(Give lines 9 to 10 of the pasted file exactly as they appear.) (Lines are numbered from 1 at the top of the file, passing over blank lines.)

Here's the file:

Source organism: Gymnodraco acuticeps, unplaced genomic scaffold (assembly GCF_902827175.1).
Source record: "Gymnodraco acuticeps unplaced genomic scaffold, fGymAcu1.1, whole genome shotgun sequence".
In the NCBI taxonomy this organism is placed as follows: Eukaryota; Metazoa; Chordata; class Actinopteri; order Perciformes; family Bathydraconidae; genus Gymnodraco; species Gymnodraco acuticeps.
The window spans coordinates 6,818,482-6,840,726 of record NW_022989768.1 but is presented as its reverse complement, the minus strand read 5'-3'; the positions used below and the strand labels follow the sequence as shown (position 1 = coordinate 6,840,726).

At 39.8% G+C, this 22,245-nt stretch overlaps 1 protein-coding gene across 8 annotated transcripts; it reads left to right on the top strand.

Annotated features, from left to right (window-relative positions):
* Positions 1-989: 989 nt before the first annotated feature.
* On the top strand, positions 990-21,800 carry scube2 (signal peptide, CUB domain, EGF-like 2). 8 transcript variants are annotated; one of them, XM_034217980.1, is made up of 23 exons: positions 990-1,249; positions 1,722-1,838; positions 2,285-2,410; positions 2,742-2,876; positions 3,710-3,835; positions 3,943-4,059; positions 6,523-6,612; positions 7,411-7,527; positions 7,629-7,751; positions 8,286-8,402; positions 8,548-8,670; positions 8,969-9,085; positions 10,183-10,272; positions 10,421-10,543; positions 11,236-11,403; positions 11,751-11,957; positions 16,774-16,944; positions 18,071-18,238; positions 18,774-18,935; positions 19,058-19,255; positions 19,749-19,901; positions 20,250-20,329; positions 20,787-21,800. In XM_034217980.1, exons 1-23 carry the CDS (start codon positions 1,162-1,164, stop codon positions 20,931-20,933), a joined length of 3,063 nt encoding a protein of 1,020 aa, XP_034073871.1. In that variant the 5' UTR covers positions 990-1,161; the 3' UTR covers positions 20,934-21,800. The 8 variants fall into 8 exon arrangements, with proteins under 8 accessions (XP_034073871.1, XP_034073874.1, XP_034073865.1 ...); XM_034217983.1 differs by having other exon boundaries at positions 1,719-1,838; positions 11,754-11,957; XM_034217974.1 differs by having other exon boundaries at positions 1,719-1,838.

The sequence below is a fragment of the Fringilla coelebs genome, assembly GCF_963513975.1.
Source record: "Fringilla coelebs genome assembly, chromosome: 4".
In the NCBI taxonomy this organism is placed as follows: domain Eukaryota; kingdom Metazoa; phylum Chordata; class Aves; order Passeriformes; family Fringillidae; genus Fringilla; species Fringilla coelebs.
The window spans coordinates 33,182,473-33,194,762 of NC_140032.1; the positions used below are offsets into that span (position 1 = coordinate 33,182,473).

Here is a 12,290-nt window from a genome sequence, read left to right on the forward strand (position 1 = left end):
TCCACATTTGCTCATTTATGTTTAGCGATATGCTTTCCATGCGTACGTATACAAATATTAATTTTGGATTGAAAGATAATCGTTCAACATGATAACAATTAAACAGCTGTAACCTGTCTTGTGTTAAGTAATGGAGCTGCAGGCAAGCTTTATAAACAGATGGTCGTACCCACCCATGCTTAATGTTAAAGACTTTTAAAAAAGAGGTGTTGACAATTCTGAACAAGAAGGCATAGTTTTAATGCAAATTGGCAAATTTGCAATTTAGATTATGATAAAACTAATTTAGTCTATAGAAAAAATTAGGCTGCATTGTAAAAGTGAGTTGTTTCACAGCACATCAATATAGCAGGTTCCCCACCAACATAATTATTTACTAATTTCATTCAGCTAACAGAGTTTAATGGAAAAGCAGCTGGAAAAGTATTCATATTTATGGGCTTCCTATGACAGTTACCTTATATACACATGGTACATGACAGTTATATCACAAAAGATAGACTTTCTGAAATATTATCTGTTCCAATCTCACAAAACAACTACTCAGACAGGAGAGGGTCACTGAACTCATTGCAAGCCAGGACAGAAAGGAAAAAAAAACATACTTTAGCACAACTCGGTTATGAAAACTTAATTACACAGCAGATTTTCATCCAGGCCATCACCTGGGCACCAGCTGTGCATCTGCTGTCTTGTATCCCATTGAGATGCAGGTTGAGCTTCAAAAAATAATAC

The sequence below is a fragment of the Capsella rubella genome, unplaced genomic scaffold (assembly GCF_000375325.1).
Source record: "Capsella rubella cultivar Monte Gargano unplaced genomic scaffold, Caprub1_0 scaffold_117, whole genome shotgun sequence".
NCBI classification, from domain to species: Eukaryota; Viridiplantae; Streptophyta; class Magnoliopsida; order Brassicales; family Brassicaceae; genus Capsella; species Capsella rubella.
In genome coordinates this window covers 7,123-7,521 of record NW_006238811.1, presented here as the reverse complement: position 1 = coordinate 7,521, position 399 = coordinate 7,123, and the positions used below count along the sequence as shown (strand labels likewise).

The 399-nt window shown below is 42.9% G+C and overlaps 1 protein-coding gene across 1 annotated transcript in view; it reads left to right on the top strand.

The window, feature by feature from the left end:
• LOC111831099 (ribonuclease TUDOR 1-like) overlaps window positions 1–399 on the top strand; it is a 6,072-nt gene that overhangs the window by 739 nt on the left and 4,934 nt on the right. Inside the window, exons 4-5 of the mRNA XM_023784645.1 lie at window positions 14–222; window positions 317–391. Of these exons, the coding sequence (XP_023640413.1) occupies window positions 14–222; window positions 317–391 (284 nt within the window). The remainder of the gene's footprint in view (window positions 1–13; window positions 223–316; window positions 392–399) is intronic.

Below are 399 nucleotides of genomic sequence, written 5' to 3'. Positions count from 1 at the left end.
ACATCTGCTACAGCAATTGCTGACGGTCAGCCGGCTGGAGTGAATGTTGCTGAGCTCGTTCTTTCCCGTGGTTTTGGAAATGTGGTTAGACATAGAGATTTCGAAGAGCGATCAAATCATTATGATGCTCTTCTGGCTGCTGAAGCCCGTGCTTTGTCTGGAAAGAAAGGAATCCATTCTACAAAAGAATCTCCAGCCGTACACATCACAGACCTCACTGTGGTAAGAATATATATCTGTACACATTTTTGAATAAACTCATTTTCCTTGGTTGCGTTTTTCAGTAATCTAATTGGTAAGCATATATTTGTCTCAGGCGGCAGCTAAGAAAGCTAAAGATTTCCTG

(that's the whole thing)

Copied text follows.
The sequence below is a fragment of the Fringilla coelebs genome, assembly GCF_963513975.1.
Source record: "Fringilla coelebs genome assembly, chromosome: 4".